Grand Hotel Bohemia, Prague - History
Period documents from the time when the hotel was built extol the virtues of the most beautiful room in the hotel as follows:
“However the “Boccaccio” marble restaurant hall comes across in a truly fairytale manner, intimate and aristocratic in its Rococo style, with its galleries, boxes and dance floor. What a delightful work of artistic architecture this is with its beautiful stucco and rich decoration of the ceiling presents one with an especially pleasant and unforgettable stay for its visitors thanks to the subdued lighting and discreet melodic music seductively inviting one to dance."
Boccaccio is located in the basement and is linked to the café by a corridor. For visitors not staying at the hotel, there is an entrance leading directly from the street., .....And when the enticing sounds of dance music can be heard coming from Boccaccio in the afternoon and evening, the street in front of the entrance soon fill up with beautiful cars, as the “Five o’clock teas” and “Soireé dansantes” and domestic balls in the Boccaccio hall, soon became the place for regular rendezvous of the whole mondaine Prague society.”
Boccaccio really was a sought-after place among Prague society and not only during the time of the First Republic, but also for several years after World War Two. Jan Masaryk, the Czech foreign minister had a permanently reserved box here on the first floor and the box neighbouring this was reserved for the American ambassador to what was at that time the CSR. The hall fell into ruin during the time when the hotel was used by the communist party. The rich stucco work was destroyed, the gold peeled off, the sparkling mirrors broken. When Austria Hotels gained ownership of the hotel, the hall awaited comprehensive renovation.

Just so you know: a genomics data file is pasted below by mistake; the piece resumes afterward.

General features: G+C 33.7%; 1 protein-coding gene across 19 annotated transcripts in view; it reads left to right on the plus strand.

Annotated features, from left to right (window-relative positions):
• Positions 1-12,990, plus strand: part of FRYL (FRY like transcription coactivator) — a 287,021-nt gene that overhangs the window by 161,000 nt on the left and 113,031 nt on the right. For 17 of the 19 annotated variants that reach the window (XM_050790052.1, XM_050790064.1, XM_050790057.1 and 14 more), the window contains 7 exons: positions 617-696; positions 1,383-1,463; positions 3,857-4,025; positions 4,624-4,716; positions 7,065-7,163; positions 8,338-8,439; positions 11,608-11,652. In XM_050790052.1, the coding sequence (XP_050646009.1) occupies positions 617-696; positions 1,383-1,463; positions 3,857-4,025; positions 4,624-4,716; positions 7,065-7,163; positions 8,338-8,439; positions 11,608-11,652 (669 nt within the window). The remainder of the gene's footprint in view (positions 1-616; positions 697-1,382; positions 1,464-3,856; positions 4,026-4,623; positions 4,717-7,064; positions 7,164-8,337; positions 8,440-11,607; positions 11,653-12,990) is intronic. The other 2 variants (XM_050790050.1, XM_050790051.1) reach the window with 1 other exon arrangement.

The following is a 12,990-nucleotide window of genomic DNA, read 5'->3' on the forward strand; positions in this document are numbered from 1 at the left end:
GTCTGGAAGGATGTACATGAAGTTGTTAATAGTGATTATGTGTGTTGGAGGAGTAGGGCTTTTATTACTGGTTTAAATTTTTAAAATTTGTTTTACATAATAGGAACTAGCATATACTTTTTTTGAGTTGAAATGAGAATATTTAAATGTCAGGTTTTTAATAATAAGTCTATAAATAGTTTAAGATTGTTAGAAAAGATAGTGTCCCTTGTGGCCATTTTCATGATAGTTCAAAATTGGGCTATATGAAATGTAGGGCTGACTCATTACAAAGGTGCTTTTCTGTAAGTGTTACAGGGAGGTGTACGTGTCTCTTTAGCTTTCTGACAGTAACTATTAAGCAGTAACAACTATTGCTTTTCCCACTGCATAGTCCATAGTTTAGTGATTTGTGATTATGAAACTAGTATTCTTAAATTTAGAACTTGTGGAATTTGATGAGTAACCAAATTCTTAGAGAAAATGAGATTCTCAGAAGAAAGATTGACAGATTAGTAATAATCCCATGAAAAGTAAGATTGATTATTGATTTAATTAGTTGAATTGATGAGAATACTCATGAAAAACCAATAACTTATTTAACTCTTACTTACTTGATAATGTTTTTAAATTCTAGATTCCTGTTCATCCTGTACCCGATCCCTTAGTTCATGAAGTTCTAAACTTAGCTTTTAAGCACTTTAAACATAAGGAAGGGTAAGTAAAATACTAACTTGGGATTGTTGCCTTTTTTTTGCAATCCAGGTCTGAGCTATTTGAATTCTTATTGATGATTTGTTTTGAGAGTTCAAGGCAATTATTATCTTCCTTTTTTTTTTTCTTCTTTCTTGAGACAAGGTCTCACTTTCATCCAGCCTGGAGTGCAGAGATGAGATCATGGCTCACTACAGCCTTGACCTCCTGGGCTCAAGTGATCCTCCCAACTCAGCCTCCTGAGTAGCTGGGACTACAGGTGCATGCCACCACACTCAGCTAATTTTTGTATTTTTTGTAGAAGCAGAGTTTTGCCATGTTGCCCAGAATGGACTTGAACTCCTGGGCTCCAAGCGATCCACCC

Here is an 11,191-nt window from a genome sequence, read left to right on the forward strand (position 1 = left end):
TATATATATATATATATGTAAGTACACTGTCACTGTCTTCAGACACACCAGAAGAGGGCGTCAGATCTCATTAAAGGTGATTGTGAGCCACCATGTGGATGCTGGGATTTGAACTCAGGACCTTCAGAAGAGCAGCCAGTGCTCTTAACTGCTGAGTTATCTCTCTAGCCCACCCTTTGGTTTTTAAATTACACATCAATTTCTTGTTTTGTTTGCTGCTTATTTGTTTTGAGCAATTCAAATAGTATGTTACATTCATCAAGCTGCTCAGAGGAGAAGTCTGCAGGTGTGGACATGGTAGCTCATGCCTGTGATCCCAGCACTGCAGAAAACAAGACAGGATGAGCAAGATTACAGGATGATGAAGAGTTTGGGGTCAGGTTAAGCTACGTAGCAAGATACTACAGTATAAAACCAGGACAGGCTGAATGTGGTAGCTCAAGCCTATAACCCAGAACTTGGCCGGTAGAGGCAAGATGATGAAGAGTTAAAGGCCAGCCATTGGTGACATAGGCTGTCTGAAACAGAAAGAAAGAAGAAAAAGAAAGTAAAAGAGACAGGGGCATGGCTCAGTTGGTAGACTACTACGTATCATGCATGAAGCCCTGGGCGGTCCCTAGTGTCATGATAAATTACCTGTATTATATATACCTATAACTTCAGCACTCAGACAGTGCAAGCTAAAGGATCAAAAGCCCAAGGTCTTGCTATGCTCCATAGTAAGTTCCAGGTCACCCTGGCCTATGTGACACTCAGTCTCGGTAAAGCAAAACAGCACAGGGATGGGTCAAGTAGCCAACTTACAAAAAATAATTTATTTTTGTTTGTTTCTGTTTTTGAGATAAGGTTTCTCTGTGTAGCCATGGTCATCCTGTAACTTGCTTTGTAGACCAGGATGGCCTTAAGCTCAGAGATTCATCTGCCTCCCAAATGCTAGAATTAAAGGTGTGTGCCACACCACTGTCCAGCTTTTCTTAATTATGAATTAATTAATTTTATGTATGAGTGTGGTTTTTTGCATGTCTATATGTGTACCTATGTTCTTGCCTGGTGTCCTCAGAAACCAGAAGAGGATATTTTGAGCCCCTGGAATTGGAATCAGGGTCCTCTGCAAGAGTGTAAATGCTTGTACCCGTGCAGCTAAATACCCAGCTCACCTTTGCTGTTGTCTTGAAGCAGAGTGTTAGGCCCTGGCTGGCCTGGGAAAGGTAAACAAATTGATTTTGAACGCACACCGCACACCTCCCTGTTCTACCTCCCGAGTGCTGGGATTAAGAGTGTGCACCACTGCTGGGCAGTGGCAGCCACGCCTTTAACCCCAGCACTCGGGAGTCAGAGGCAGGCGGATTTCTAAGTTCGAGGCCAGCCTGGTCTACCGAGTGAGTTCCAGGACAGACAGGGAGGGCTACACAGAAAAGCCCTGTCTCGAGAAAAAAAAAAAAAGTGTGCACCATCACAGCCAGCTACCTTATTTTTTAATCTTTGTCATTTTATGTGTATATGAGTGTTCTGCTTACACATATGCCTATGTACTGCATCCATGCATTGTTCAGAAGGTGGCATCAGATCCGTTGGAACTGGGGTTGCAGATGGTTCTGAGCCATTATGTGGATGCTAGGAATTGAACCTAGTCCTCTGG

The beautiful central chandelier with 4,000 sparkling pieces from hand-cut Czech crystal was very carefully taken down and cleaned, the cassette flooring laid with 9 types of rare exotic woods was carefully renovated and the rich stucco work and decorative sculptures in the hall were restored in detail and gilded again. The broken mirrors were replaced with new ones and at last in October 1993 the hotel shone again like new with the invigorated beauty of the Boccaccio hall.
Nowadays the Boccaccio hall does not function as it did eighty years ago. There is no restaurant here or “Soireé dansantes” or even “Five o’clock teas”. However the hotel does offer lease of the hall for private events – gala evenings, company celebrations, wedding receptions but also lectures, seminars or conferences – it is a unique room, which has no equivalent in Prague. The staff will also gladly show each visitor longing to see this “treasure” hidden below the ground around.